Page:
### POINTERS TO ARRAY

This is a class exercise in which I am graded, if you do not feel like answering it I will understand. On the other hand I am lost and can't figure out what I am doing wrong, so hint is acceptable to me.

The exercise is in form of a sentence, no variable declarations are given we
have to figure it out ourselves.
I have this sentence declaration #1:

aValue is a pointer to a pointer to an array of 3 floats. which I converted to
float (**aValue)[3];

and this is sentence declaration #2:
4. myValue is a reference to a pointer to a pointer to an array of 3 floats. Initialize myValue to aValue.

I converted myValue into.
float (**&myValue)[3];

I know if the sentence declarations are not arrays like this:
float (**aValue)

float (**&myValue)

I can do this assignment
float (**&myValue) = aValue;

But when the variable is declared as an array:
Like this:

float (**aValue)[3]

float (**&myValue)[3]
I can not do this assignment, and all I did is put the [3] to make it an array
float (**&myValue)[3] = aValue[3];

what am I doing wrong.

Ed
You have a cruel teacher! It looks like you are creating an array of 3 references, not a reference to a single array. There may be a syntax to solve this in one line, but my first thought is to break it up as a typedef; its clearer for both you and any future readers. Typedef the type of aValue, then the reference portion becomes trivial. I won't give it to you, but you should be able to figure it out from that - if you have trouble, ask again with what you have and help will be given :)
First create a typedef for an array of 3 float.

 ``123456789101112`` ``````typedef float array_type[3] ; typedef array_type* pointer_to_array_type ; array_type array = { 1.2f, 3.45f, 6.7890f } ; pointer_to_array_type pointer = &array ; // aValue is a pointer to a pointer to an array of 3 floats. pointer_to_array_type* aValue = &pointer ; // myValue is a reference to a pointer to a pointer to an array of 3 floats. // Initialize myValue to aValue. pointer_to_array_type*& myValue = aValue ;``````

Rollie,

1. Cruel teacher, you maybe right, but he is good. His exercises are hard but were designed to make you think. what I mean is think hard. He teaches at the University of California San Diego and works as a civilian programmer at Space and Naval Warfare Systems Command (SPAWAR). Just Imagine how much we learn from him.

2. BTW, The good part is we only have 4 exercises a week and this I just posted is the easy one. This question is one of five question of exercise 2 . You should have seen exercise 3 and 4.

3. Anyway, his exercise specification is: The solution must be one line of code. so breaking it down in pieces is not a solution to him.

Anyway thanks for looking, I was expecting anybody who glance at the question will immediately close it.
Cruel teachers are often the best :)

One line you say? Slightly different than 1 expression! (especially when declaring 2 variables - the entire program can be 1 line if you really wanted)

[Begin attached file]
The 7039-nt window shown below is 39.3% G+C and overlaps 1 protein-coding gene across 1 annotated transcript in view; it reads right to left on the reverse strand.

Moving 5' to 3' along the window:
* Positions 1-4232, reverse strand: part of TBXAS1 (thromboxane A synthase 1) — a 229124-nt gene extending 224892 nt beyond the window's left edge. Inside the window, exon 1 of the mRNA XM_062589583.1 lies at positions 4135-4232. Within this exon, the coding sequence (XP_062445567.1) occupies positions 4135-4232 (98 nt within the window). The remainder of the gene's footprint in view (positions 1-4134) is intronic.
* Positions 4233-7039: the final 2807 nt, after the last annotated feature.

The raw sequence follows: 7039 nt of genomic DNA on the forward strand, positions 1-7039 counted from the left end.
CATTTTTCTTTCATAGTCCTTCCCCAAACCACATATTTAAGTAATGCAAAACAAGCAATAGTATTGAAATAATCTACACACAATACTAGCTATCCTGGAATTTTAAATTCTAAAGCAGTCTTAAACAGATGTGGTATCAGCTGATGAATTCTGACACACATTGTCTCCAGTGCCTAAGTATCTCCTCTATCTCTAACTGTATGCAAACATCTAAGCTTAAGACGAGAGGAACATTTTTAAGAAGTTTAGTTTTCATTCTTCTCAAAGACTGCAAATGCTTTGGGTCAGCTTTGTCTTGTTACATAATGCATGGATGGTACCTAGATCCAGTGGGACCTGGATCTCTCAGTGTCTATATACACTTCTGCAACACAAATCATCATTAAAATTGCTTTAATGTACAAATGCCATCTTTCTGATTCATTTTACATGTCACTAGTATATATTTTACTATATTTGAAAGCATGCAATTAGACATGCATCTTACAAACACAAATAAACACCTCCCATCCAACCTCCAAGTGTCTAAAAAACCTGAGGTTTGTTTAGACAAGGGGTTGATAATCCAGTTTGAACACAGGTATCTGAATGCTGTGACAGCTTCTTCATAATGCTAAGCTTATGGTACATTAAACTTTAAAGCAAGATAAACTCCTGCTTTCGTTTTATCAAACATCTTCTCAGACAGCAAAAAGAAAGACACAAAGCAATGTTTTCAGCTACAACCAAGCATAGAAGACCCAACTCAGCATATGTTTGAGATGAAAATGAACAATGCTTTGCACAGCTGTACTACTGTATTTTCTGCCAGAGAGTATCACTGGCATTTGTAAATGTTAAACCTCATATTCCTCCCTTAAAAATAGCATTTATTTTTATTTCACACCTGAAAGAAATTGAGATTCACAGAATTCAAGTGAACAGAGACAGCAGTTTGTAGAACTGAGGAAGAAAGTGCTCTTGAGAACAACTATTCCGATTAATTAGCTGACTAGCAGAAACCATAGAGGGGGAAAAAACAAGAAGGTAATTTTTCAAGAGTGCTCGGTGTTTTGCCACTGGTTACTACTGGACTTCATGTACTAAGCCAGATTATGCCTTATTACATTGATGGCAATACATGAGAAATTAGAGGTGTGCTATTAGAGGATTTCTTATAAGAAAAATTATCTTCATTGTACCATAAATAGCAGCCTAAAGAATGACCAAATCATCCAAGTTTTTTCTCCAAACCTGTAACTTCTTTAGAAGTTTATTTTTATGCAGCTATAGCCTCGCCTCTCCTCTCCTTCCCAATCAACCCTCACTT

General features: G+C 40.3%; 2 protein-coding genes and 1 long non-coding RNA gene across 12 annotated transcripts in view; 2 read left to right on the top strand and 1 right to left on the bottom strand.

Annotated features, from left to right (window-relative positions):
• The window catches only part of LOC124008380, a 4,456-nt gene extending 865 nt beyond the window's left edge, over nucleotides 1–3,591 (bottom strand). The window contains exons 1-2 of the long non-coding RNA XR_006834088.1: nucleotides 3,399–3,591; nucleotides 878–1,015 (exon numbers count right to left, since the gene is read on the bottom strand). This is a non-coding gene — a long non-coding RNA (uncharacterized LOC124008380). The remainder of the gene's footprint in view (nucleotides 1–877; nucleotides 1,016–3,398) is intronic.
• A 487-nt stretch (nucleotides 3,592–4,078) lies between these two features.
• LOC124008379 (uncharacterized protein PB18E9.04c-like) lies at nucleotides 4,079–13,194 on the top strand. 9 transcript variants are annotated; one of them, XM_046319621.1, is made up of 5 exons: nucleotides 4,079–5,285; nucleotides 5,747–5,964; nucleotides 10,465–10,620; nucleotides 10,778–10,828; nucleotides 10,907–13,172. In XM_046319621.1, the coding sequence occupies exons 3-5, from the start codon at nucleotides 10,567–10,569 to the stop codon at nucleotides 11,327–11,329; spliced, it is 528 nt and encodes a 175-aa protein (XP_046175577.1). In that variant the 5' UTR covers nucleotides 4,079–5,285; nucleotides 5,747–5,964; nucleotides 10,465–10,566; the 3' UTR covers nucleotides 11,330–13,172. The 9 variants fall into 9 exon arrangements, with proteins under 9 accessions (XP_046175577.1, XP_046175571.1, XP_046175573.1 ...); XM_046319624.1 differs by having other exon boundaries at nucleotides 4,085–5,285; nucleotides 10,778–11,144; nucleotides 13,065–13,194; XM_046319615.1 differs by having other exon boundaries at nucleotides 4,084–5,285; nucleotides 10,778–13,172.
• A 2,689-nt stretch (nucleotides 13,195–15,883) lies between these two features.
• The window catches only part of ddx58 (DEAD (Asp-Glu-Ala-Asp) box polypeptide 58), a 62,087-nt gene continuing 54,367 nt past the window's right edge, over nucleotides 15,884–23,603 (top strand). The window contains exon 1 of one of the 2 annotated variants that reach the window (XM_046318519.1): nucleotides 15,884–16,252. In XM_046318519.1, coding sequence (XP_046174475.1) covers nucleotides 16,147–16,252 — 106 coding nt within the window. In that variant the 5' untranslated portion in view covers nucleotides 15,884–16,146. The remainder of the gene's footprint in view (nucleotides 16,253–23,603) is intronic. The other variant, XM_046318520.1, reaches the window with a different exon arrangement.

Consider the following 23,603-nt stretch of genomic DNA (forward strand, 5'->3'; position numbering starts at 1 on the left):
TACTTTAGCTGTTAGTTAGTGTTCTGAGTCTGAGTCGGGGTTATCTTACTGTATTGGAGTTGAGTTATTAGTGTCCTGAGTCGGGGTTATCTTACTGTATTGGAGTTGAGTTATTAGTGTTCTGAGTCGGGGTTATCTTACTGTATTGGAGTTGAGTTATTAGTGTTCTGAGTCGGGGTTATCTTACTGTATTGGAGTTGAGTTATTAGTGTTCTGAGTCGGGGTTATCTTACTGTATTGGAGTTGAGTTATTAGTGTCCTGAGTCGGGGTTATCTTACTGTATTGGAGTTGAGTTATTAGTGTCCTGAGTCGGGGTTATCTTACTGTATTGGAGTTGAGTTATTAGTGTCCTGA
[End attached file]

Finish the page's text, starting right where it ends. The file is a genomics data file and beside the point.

Okay, so 1 expression, if he doesn't specify a c++ version, how about:
 ``12`` ``````float (**aValue)[3]; auto & someValue = aValue;``````

or, similarly:
 `` `` ``decltype(aValue) & theValue = aValue;``

What I'm sure he's looking for is this tho:
 `` `` ``float (** (&theValue))[3] = aValue;``
Last edited on
What mendozae already has is fine: `float (**&myValue)[3] = aValue; `

This would compile: `float (*&myValue2)[3] = aValue[3] ;`.
Though it would lead to undefined behaviour - `aValue` is not an array.

And this would not even compile: `float (**&myValue3)[3] = aValue[3] ;`
Rollie, JLBorges;

I went back to my program and read the sentence and my translation.

It was stupid me who made a mistake.
This is what I posted on the forum

aValue is a pointer to a pointer to an array of 3 floats. which I converted to
float (**aValue)[3];

but when I ran my test I entered in visual studio like this. No parenthesis

float **aValue[3]; in a sentence means. aValue is an array of 3 pointers to a pointer to a float. which is different from the original sentence.

so both of you were right:
float (**&myValue)[3] = aValue; is the right answer.

rollie,
You maybe right cruel teachers are often the best. Let me tell you more about this guy. when we write the code:

1. if the tab is 3 space, it has to be 3, 6, 9 spaces increment on the tab.
if the tab is 4 space, it has to be 4, 8, 12 spaces increment. when you tab it
has to show as spaces in the program and not tabs, his reason the program
has to be transportable to another compiler and machine.

2. If he sees a MAGIC NUMBER in your code, to him that is a violation of a proper programming technique and it is a zero

3. He uses a software called GIMPEL PC-LINT that our program should pass, aside from passing the compiler. At the first 2 weeks of the class somebody complained and said that he took his class to learn programming and not how to edit the source code. And he said you will learn how to write program correctly, that will pass the government specification and can be run from any machine and any compiler.

This is the kind of instructor this country needs.
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